At the start of 2018-2019 academic year, Fessenden established the ninth grade cohort program, an initiative designed to allow for more cross-disciplinary, project-based learning (PBL).
Launch of the Ninth Grade Cohort Program
In the fall of 2018, ninth grade boys were separated into groups, and each group was placed in the same English, Global Citizenship, and biology classes. The students explored the topic of food and its impact on cultures and society in a PBL unit called “Food for Thought,” which focused on this subject through the lens of three different disciplines. In English, students researched and reflected on food from a cultural perspective; in Global Citizenship, they looked at the economic, political, and social aspects of food; and in biology, they took a nutritional and scientific approach to food.
In the spring of 2019, with the help of NuVuX, ninth graders participated in a three-week studio learning experience shaped around the idea of biomimicry and its potential impact on authentic problem solving. Biomimicry is an approach to innovation that seeks sustainable solutions to human challenges by emulating nature’s time-tested patterns and strategies. The prompt that framed this studio was, “How can observing the natural world help us find solutions to human problems?”
The ninth grade cohort model provided a schedule and structure that is a strong fit for the NuVuX model of studio learning, as it allows more time and longer periods for students to conduct extensive research and refine their project ideas. Students continued to build on their cognitive skills of identifying themes, asking questions, and making connections to real-world situations through collaboration, critical thinking, communication, and creativity.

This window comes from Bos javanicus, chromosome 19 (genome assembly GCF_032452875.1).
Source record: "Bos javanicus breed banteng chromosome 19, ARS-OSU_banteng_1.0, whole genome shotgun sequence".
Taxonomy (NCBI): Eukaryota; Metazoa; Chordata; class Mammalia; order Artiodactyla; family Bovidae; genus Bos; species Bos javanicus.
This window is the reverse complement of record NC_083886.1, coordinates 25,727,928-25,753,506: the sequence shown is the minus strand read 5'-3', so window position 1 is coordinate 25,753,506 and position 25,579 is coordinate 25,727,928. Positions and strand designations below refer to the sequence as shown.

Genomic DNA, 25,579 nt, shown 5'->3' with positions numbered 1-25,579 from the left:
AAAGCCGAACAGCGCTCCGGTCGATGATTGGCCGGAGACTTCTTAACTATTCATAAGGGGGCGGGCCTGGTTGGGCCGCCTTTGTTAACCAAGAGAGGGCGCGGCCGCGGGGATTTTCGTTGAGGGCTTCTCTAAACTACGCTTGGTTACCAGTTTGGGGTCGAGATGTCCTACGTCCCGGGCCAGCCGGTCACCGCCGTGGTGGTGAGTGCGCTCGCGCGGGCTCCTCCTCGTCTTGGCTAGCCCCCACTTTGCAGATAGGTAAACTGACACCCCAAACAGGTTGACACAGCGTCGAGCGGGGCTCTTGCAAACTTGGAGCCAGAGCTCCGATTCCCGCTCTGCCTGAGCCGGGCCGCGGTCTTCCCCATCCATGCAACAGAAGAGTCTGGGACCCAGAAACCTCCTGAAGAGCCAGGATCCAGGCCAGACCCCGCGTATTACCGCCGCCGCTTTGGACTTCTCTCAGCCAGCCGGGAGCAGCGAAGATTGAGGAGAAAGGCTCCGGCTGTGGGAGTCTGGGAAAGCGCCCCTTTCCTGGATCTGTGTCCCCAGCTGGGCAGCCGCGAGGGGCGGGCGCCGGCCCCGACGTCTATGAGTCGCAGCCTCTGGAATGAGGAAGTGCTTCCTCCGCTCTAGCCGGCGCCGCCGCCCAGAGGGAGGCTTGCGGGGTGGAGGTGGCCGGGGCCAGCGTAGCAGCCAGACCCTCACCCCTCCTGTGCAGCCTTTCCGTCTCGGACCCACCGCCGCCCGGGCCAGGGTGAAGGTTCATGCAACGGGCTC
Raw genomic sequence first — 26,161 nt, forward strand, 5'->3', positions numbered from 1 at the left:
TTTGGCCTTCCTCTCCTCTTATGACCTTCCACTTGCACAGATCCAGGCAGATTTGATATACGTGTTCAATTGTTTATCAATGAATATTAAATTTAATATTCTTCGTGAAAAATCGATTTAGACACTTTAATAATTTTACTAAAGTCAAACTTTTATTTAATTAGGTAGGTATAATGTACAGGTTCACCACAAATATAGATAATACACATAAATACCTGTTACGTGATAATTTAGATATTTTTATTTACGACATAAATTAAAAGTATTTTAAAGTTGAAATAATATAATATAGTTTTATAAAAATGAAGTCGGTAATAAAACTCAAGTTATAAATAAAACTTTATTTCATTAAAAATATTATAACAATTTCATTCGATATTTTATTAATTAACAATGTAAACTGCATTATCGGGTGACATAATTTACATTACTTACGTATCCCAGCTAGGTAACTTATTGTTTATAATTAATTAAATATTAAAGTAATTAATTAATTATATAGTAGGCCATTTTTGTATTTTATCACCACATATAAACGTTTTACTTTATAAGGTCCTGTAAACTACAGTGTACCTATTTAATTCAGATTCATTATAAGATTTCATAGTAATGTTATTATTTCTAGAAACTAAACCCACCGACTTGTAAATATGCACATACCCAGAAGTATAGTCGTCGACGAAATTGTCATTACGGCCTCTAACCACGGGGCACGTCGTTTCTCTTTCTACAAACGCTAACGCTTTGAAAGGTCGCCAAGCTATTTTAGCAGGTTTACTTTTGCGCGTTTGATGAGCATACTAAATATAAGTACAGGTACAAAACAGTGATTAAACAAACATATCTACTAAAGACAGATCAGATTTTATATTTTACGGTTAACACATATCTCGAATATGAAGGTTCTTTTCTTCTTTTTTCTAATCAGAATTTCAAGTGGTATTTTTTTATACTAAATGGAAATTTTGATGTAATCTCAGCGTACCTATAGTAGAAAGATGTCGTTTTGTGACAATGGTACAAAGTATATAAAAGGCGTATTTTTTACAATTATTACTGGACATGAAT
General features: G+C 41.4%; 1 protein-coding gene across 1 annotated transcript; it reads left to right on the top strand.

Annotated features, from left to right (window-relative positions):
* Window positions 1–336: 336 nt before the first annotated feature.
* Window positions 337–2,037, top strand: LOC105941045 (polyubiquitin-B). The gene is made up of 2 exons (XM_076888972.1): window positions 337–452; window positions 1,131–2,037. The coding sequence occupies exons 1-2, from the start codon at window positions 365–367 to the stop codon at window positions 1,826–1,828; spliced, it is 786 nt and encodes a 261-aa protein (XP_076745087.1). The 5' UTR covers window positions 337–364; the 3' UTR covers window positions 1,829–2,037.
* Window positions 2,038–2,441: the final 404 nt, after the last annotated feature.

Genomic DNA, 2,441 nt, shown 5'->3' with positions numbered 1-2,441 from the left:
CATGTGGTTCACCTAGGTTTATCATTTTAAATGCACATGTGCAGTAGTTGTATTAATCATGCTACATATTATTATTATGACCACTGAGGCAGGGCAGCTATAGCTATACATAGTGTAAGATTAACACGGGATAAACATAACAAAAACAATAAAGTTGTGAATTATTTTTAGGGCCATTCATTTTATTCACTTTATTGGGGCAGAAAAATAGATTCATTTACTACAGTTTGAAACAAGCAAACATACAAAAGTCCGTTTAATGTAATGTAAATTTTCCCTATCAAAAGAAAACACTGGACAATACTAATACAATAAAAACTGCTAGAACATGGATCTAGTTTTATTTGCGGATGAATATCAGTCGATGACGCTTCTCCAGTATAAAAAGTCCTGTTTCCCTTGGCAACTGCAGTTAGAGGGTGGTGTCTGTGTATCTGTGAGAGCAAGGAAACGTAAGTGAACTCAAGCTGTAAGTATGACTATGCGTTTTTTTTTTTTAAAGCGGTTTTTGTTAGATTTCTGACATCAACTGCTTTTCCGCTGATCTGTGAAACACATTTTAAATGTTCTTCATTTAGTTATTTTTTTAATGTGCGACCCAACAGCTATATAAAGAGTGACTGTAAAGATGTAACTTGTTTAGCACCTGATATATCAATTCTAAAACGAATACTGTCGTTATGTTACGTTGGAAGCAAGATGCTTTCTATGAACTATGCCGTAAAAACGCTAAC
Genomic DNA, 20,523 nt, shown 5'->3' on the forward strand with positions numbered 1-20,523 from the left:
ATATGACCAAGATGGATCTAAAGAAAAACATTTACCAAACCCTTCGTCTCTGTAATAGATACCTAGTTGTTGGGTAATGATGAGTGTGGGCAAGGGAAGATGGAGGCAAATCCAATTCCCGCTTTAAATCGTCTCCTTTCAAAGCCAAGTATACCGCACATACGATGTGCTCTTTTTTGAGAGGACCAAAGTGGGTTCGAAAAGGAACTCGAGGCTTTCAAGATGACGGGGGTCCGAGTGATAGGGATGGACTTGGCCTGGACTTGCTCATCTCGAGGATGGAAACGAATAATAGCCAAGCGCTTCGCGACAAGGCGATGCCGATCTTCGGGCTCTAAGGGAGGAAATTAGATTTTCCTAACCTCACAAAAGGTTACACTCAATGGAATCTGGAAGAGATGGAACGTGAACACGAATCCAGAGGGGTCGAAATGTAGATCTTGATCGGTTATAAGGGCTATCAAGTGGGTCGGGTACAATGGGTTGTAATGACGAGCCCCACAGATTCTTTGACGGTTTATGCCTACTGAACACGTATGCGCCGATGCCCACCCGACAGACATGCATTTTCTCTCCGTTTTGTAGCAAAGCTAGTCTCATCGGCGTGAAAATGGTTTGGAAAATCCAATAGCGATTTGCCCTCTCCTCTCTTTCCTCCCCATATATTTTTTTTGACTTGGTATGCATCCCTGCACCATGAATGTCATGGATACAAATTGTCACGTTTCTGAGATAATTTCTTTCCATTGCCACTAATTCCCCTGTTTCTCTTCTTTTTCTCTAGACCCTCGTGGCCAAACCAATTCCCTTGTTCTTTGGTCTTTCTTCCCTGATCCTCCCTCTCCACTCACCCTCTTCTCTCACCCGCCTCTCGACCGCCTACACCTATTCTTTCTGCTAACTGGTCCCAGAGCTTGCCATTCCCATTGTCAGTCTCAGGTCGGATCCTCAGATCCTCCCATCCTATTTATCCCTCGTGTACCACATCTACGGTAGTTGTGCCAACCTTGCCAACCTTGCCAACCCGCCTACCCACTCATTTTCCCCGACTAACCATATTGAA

Year Two of the Successful Ninth Grade Cohort Program
This fall the ninth grade boys were again separated into groups that shared the same English, Global Citizenship, and biology classes and given the task of exploring the art of storytelling.
“Storytelling is one of the most important and enduring traditions that humanity possesses. Through stories we forge connections, we entertain, and we preserve history and lore. It stimulates our brains in ways that nothing else can and is an ideal topic for this year’s program,” shares Erika Hoddinott, Fessenden’s Upper School Librarian and Innovation Coach.
Guided by two essential questions – How do stories bring us together? Why do they matter? – the ninth grade boys began exploring the role of storytelling by meeting with Fessenden’s neighbors at the Scandinavian Living Center. The students interviewed residents and documented their stories. In a final step, the boys will translate those stories into visual representations.
As they did with last year’s project, ninth graders will examine the cohort topic through the lens of three different disciplines. In English, they will study story form and structure and evaluate how choices in each affect a story’s impact. In history, students will explore the power a story can have on history by studying The Epic of Gilgamesh which relates the deeds of a famous Sumerian King. In addition, the ninth graders will study the historical context of the time period related in the Scandinavian Living Center residents’ stories to understand how events, people, etc. impact individuals and entire societies. And, in biology, the boys will examine neurological responses to storytelling including reactions in the sensory cortex and hormonal and neurochemical changes to the body.
“The Ninth Grade Cohort Program helps us fulfill our mission of teaching boys the skills that will prepare them well for secondary school and beyond: critical thinking, collaboration, creativity, communication, character, and cross-cultural competency,” explained Curt Lewellyn, Director of the Ciongoli Center for Innovation. He continued, “It is a great addition to the ninth grade curriculum and we look forward to seeing what this year’s cohort achieves.”